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Supply chain volatility has opened the floodgates for ‘opportunistic crime’

Food and drink theft was on the rise last year as battered supply chains became more vulnerable to crime, a new report says.

Skyrocketing inflation and global supply chain disruption, caused by the war in Ukraine and remaining effects of the pandemic, have left the industry more exposed to crime, a report by the British Standards Institution (BSI) revealed.

Food and beverages were the most stolen commodities on a global scale, with the amount of stolen goods “considerably” up by 2.8% in 2022, according to the BSI’s Supply Chain Risk Insights report.

This was because supply chain volatility opened the floodgates for “opportunistic crime”, said BSI global intelligence programme manager Jim Yarbrough. “Every time we have cargo out of place and out of schedule, we see the opportunity for theft to increase.

“Like if a shipment is moving on a long journey across the continent and may land at port or border crossing, but things are not processing at normal rate, that makes it easier for criminals.”

The food and beverage industry experienced the greatest percentage increase in theft relative to other sectors, representing 17% of stolen commodities in the year – followed by fuel at 9%.

Record high inflation also contributed to higher levels of theft, Yarbrough said: “Food and beverage items are always at the top of the list of things that will be stolen or tampered with in times of economic tension.”

Last year, olive oil producer Filippo Berio reported its biggest UK stock theft in a decade after £5,000 worth of olive oil was stolen from a distribution vehicle in Doncaster, when the driver parked in a lay-by overnight. UK MD Walter Zanre called the crime a “sign of the times”.

BSI said other recent examples included increasing instances of egg theft and smuggling due to shortages across all of Europe, and a spike in wheat freight being targeted after the cereal shot up in price when the Ukraine invasion  halted supply.

Theft from facility was the most common type of cargo crime last year, with 26% of reported incidents. Hijacking accounted for 17% and theft from container/trailer was 12.8%.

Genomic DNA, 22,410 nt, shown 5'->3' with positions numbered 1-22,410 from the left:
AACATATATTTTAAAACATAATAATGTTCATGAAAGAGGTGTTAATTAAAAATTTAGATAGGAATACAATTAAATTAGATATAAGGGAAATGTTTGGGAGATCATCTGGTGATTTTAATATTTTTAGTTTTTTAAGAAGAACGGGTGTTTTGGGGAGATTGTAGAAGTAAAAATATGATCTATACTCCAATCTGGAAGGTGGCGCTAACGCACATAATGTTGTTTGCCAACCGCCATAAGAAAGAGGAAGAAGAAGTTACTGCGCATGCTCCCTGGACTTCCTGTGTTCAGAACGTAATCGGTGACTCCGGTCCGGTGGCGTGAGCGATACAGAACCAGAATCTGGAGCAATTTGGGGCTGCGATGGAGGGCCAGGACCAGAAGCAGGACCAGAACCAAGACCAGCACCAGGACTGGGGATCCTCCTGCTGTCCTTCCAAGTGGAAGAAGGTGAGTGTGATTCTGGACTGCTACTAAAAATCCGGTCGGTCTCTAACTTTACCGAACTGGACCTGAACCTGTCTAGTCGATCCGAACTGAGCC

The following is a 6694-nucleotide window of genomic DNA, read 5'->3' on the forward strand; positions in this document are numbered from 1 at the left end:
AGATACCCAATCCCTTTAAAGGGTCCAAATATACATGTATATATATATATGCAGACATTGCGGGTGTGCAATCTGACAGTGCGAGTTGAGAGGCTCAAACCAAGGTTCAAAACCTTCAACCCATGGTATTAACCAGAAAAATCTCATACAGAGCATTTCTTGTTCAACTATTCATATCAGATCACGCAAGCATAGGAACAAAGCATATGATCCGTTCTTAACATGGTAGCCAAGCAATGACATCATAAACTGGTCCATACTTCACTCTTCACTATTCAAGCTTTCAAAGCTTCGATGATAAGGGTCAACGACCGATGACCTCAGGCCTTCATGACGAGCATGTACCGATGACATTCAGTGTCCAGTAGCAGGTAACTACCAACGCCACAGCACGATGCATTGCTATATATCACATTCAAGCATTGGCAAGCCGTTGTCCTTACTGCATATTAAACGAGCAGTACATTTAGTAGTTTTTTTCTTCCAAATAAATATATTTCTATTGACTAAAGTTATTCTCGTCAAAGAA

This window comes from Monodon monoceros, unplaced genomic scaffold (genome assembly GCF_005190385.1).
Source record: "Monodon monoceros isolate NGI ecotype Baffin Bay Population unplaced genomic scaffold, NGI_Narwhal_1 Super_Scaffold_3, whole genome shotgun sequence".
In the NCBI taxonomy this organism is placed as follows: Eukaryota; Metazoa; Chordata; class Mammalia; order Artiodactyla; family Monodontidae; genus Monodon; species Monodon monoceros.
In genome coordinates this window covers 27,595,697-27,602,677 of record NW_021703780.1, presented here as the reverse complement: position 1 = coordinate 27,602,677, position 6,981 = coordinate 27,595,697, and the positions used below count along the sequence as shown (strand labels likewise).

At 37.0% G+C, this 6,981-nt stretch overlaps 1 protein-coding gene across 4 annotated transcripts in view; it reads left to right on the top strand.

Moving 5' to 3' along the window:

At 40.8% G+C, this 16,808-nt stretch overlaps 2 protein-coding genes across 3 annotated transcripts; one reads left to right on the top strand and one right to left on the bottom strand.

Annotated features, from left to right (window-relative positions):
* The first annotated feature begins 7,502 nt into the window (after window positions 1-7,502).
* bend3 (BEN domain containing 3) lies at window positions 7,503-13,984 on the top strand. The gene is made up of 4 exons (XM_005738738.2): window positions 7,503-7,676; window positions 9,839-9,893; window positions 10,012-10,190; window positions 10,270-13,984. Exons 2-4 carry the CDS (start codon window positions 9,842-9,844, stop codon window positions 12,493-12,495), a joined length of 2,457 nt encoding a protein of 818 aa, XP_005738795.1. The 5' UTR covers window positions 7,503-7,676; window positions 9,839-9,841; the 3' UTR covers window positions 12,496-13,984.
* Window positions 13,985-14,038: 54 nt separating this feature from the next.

Criminals also identified and targeted weaker supply channels when retailers and brands had to set up new partnerships in order to ensure stock availability at the peak of the supply chain crisis last year, Yarbrough noted.

“Supply chain security is a tough business, it’s expensive and needs a tailored approach, so you need to work closely with your suppliers to elevate their security.

“Working with new suppliers and logistics companies opens up vulnerabilities and increases targeting from criminals.”

Read more: Soaring petrol prices see reports of fuel theft rise by 215%

The added woe of labour shortages and industrial action also proved a particularly tricky combo for logistics businesses.

“When cargo piles up and there are not enough truckers to move the goods, overflow areas are particularly vulnerable,” Yarbrough said, pointing to ports such as Felixstowe and European airports such as London Heathrow and Amsterdam Schiphol.

Just last year, Suffolk Police urged food businesses to assess their security arrangements for storage of cooking oil as organised groups were targeting premises to steal it and convert it into biodiesel.

Louise Manning, professor of sustainable agri-foods systems at University of Lincoln, warned food traffickers “are entrepreneurial and making vast sums of money”.

“The minute there is a higher deterrence in one activity, they’ll switch to another. There are some supply chains that are more vulnerable than others, and we need to make sure we have mechanisms in place to mitigate that.”

BSI CEO Susan Taylor Martin warned governments and businesses about the importance of managing supply chain risks following “the turbulence of the last 12 months”.

“2022 saw volatility in global supply chains that many would never have expected in their lifetime.

“Successive crises, including a global pandemic followed by a war in Europe, have resulted in continued uncertainty on many fronts and have demonstrated to governments the benefit of ensuring a robust global supply chain.

“2023 will be an important watershed for many organisations – with those that successfully manage their supply chain risks being more likely to thrive.”